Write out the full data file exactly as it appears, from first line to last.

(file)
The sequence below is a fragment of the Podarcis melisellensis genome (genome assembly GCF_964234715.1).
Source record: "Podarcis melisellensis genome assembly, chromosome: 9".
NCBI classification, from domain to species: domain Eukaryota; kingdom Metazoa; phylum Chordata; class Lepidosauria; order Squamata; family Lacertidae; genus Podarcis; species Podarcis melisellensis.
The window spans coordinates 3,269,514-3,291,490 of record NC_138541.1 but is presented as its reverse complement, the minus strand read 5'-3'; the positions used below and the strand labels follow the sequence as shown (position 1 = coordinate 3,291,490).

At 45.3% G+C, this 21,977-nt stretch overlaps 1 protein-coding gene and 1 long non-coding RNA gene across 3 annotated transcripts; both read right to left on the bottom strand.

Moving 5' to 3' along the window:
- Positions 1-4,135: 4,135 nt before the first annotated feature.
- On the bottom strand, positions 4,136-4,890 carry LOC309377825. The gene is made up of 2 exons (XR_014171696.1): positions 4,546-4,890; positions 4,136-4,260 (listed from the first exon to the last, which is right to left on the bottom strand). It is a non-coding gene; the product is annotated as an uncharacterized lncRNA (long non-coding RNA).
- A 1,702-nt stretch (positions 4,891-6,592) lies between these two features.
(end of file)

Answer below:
The sequence below is a fragment of the Podarcis melisellensis genome (genome assembly GCF_964234715.1).
Source record: "Podarcis melisellensis genome assembly, chromosome: 9".
NCBI classification, from domain to species: domain Eukaryota; kingdom Metazoa; phylum Chordata; class Lepidosauria; order Squamata; family Lacertidae; genus Podarcis; species Podarcis melisellensis.
The window spans coordinates 3,269,514-3,291,490 of record NC_138541.1 but is presented as its reverse complement, the minus strand read 5'-3'; the positions used below and the strand labels follow the sequence as shown (position 1 = coordinate 3,291,490).

At 45.3% G+C, this 21,977-nt stretch overlaps 1 protein-coding gene and 1 long non-coding RNA gene across 3 annotated transcripts; both read right to left on the bottom strand.

Moving 5' to 3' along the window:
- Positions 1-4,135: 4,135 nt before the first annotated feature.
- On the bottom strand, positions 4,136-4,890 carry LOC309377825. The gene is made up of 2 exons (XR_014171696.1): positions 4,546-4,890; positions 4,136-4,260 (listed from the first exon to the last, which is right to left on the bottom strand). It is a non-coding gene; the product is annotated as an uncharacterized lncRNA (long non-coding RNA).
- A 1,702-nt stretch (positions 4,891-6,592) lies between these two features.